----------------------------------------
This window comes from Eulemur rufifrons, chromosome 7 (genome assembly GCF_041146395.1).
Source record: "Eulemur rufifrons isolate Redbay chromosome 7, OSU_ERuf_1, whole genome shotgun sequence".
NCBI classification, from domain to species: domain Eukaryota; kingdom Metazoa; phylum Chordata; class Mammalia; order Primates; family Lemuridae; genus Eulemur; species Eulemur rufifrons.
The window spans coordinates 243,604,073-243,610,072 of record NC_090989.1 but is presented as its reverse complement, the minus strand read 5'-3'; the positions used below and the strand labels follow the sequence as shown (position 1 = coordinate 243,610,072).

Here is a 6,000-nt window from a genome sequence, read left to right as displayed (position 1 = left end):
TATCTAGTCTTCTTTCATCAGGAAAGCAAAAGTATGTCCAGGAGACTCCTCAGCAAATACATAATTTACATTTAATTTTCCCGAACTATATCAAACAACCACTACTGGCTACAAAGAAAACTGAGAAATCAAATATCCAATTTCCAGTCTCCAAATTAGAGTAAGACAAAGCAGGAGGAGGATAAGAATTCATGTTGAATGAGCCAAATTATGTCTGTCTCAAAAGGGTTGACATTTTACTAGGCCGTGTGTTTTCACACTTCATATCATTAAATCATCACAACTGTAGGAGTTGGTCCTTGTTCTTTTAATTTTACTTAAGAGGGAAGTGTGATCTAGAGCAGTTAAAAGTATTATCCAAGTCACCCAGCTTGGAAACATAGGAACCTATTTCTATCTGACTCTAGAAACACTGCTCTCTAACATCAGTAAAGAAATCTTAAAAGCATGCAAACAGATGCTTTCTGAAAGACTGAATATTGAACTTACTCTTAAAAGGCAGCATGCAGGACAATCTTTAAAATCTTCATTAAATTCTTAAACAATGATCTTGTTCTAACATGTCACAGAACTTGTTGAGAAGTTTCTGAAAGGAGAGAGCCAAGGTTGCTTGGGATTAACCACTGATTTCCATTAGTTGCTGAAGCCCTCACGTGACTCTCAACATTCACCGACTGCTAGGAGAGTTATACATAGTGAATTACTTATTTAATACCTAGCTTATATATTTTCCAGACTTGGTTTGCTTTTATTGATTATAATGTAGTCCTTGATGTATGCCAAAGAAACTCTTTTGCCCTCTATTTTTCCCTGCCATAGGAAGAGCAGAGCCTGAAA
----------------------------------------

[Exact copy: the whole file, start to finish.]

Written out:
This window comes from Eulemur rufifrons, chromosome 7 (genome assembly GCF_041146395.1).
Source record: "Eulemur rufifrons isolate Redbay chromosome 7, OSU_ERuf_1, whole genome shotgun sequence".
NCBI classification, from domain to species: domain Eukaryota; kingdom Metazoa; phylum Chordata; class Mammalia; order Primates; family Lemuridae; genus Eulemur; species Eulemur rufifrons.
The window spans coordinates 243,604,073-243,610,072 of record NC_090989.1 but is presented as its reverse complement, the minus strand read 5'-3'; the positions used below and the strand labels follow the sequence as shown (position 1 = coordinate 243,610,072).

Here is a 6,000-nt window from a genome sequence, read left to right as displayed (position 1 = left end):
TATCTAGTCTTCTTTCATCAGGAAAGCAAAAGTATGTCCAGGAGACTCCTCAGCAAATACATAATTTACATTTAATTTTCCCGAACTATATCAAACAACCACTACTGGCTACAAAGAAAACTGAGAAATCAAATATCCAATTTCCAGTCTCCAAATTAGAGTAAGACAAAGCAGGAGGAGGATAAGAATTCATGTTGAATGAGCCAAATTATGTCTGTCTCAAAAGGGTTGACATTTTACTAGGCCGTGTGTTTTCACACTTCATATCATTAAATCATCACAACTGTAGGAGTTGGTCCTTGTTCTTTTAATTTTACTTAAGAGGGAAGTGTGATCTAGAGCAGTTAAAAGTATTATCCAAGTCACCCAGCTTGGAAACATAGGAACCTATTTCTATCTGACTCTAGAAACACTGCTCTCTAACATCAGTAAAGAAATCTTAAAAGCATGCAAACAGATGCTTTCTGAAAGACTGAATATTGAACTTACTCTTAAAAGGCAGCATGCAGGACAATCTTTAAAATCTTCATTAAATTCTTAAACAATGATCTTGTTCTAACATGTCACAGAACTTGTTGAGAAGTTTCTGAAAGGAGAGAGCCAAGGTTGCTTGGGATTAACCACTGATTTCCATTAGTTGCTGAAGCCCTCACGTGACTCTCAACATTCACCGACTGCTAGGAGAGTTATACATAGTGAATTACTTATTTAATACCTAGCTTATATATTTTCCAGACTTGGTTTGCTTTTATTGATTATAATGTAGTCCTTGATGTATGCCAAAGAAACTCTTTTGCCCTCTATTTTTCCCTGCCATAGGAAGAGCAGAGCCTGAAA